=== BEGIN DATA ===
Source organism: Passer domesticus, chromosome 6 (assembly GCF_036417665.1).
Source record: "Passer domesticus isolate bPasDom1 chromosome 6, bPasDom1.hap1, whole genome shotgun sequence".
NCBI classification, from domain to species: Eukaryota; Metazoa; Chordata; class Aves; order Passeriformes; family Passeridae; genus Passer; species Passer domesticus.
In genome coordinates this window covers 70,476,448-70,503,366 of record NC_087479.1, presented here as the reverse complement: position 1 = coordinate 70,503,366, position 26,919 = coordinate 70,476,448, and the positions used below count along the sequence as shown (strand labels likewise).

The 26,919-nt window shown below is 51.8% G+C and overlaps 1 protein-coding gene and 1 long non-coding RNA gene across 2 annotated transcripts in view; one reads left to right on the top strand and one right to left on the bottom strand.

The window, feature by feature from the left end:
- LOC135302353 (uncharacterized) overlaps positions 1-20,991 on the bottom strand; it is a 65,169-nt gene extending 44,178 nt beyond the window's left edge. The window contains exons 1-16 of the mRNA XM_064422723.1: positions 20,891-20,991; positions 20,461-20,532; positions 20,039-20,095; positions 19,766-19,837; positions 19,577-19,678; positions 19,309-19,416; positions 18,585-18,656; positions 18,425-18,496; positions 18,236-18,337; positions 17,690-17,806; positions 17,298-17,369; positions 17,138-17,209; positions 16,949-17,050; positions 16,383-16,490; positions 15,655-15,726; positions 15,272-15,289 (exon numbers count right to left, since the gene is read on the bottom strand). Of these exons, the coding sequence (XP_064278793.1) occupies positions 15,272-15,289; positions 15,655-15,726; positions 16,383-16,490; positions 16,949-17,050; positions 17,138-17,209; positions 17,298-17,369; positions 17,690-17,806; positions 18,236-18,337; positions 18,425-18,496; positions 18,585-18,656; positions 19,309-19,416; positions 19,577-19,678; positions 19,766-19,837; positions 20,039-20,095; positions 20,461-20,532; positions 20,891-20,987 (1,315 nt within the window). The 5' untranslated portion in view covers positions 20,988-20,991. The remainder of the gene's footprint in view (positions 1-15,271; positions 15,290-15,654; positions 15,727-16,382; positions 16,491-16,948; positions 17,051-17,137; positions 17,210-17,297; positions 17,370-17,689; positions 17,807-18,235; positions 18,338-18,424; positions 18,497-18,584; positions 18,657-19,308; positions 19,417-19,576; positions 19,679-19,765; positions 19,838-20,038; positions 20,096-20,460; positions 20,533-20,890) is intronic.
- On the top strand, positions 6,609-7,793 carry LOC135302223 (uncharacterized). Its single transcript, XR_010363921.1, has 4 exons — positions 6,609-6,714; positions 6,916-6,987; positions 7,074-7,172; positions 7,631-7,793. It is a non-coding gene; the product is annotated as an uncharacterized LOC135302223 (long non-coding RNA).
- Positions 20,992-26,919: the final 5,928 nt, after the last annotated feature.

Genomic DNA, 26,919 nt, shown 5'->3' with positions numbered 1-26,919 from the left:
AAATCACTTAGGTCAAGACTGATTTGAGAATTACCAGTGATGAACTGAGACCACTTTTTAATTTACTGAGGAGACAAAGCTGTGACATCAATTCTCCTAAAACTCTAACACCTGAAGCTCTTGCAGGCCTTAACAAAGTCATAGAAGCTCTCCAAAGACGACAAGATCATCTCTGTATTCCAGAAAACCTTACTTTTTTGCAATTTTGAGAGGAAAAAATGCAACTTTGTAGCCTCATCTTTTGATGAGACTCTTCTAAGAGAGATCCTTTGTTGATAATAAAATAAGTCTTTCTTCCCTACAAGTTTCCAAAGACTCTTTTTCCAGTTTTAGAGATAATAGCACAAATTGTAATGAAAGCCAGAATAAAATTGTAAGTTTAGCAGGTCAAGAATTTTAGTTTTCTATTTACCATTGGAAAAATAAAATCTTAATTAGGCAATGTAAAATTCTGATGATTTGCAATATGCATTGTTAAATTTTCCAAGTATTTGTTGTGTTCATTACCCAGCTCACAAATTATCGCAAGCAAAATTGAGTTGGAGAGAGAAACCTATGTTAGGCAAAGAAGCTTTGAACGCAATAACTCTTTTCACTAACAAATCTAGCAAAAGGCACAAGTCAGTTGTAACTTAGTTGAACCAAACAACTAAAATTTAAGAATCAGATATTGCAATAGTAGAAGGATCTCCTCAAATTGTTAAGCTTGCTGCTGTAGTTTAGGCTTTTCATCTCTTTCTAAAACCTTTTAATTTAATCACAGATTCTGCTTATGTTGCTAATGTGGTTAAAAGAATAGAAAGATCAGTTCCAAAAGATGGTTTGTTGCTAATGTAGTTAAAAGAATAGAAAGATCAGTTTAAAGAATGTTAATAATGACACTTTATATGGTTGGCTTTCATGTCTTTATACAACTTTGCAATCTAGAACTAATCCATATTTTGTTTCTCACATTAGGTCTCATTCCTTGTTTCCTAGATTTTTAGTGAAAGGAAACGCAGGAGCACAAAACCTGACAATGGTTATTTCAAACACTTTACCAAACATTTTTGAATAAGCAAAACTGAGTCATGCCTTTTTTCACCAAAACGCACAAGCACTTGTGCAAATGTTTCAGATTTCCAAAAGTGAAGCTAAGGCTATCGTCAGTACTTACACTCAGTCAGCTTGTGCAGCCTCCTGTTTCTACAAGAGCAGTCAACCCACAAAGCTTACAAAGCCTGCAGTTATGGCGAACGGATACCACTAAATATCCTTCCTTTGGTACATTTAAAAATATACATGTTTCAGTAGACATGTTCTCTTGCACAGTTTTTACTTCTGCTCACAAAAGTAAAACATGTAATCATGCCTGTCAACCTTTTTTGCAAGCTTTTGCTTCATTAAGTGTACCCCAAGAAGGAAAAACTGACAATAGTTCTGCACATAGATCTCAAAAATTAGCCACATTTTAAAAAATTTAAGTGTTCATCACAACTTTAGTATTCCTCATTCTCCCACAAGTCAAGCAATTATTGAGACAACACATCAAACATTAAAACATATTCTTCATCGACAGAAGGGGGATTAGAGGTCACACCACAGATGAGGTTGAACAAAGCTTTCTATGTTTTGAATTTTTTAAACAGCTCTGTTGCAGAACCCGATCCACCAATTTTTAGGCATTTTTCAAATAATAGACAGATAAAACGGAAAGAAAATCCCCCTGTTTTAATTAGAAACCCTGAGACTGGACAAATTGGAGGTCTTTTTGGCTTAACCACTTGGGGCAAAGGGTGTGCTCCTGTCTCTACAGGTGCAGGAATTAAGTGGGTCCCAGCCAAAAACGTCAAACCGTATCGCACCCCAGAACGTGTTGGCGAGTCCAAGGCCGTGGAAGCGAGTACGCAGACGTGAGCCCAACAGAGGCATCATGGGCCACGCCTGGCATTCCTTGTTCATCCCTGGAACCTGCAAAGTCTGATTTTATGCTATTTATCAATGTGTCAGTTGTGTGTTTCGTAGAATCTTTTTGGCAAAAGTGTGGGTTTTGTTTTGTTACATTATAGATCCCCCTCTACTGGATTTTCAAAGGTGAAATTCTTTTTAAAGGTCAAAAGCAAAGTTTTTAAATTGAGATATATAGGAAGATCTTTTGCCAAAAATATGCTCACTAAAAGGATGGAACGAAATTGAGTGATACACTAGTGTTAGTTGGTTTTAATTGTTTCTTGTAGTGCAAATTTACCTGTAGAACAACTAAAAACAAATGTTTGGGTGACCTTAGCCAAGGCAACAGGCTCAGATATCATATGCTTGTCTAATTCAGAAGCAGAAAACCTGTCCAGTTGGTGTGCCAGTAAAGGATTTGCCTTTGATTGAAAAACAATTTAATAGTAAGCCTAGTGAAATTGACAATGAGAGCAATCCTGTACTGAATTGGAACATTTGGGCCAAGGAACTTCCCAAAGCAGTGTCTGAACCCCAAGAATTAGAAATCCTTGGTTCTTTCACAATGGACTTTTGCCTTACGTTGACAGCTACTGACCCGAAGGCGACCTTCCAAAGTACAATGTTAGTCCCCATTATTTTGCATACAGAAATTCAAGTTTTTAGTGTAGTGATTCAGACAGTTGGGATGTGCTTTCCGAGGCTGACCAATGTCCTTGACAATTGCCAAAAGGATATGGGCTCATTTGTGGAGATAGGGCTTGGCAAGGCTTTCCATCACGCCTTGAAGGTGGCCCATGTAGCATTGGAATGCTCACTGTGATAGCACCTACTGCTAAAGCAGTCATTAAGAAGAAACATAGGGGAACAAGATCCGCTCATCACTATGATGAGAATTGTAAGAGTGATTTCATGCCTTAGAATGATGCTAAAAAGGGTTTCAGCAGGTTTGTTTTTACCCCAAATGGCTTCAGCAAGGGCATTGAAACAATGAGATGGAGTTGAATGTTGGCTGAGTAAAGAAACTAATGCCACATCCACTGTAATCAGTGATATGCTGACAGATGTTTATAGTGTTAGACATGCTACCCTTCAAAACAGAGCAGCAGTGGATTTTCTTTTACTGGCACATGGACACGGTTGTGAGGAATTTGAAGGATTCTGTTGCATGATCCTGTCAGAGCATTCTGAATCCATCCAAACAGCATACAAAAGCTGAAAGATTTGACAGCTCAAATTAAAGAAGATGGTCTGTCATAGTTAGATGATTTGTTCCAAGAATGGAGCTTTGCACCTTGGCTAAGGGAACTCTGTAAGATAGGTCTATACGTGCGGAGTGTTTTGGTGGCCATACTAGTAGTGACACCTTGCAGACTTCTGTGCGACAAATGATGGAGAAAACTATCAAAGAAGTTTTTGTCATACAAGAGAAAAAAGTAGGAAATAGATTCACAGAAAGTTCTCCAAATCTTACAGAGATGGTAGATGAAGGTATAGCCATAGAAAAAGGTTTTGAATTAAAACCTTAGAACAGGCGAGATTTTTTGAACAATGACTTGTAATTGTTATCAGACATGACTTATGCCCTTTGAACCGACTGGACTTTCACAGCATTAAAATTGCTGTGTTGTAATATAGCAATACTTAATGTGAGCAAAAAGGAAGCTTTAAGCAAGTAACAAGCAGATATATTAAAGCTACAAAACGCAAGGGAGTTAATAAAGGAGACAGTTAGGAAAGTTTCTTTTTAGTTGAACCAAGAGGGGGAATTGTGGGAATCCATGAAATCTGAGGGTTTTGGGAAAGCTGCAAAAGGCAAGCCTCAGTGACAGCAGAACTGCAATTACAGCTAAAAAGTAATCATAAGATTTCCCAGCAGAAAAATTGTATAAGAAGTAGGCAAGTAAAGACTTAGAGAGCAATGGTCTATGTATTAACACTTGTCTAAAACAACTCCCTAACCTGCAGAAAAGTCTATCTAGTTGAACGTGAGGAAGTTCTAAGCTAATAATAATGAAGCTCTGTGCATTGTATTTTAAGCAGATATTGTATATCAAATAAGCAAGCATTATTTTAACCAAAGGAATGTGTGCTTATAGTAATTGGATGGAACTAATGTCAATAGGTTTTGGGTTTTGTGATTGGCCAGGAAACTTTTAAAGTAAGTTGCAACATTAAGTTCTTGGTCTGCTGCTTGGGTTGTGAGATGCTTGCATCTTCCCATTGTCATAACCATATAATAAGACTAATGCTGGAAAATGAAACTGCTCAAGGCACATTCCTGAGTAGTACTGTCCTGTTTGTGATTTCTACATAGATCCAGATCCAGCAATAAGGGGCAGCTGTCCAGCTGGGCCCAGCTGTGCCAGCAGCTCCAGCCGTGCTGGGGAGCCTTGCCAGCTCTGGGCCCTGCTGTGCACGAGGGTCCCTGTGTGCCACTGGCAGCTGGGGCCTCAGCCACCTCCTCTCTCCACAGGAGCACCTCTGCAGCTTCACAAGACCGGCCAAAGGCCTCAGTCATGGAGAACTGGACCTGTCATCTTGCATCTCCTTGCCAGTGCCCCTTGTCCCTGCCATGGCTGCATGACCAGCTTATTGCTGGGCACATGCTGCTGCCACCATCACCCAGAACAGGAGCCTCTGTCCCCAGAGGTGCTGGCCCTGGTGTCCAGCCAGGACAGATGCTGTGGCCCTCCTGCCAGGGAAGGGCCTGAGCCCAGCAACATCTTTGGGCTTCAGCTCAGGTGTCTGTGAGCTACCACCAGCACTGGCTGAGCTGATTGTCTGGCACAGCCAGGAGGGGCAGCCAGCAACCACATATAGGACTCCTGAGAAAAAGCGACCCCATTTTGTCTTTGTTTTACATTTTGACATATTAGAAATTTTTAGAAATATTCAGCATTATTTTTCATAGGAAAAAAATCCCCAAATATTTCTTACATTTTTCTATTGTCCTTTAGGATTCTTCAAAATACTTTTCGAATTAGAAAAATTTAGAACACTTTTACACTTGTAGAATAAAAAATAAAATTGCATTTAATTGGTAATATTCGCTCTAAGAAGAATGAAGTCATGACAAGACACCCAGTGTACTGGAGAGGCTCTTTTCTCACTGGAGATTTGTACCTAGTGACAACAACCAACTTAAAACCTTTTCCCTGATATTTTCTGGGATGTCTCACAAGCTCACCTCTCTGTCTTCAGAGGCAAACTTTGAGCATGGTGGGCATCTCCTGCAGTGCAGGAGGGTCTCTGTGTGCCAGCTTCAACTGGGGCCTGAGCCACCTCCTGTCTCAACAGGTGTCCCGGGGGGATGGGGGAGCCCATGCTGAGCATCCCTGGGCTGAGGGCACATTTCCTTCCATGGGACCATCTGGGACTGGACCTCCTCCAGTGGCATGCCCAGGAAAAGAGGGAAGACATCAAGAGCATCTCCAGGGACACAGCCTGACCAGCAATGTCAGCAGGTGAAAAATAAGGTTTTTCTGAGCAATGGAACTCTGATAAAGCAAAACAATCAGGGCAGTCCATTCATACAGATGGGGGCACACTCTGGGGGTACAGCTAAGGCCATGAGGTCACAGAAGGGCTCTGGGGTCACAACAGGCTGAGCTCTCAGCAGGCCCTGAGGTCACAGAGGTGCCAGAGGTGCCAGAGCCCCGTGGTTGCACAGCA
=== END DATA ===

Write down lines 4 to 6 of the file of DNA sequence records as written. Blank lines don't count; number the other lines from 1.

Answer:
In genome coordinates this window covers 70,476,448-70,503,366 of record NC_087479.1, presented here as the reverse complement: position 1 = coordinate 70,503,366, position 26,919 = coordinate 70,476,448, and the positions used below count along the sequence as shown (strand labels likewise).

The 26,919-nt window shown below is 51.8% G+C and overlaps 1 protein-coding gene and 1 long non-coding RNA gene across 2 annotated transcripts in view; one reads left to right on the top strand and one right to left on the bottom strand.

The window, feature by feature from the left end: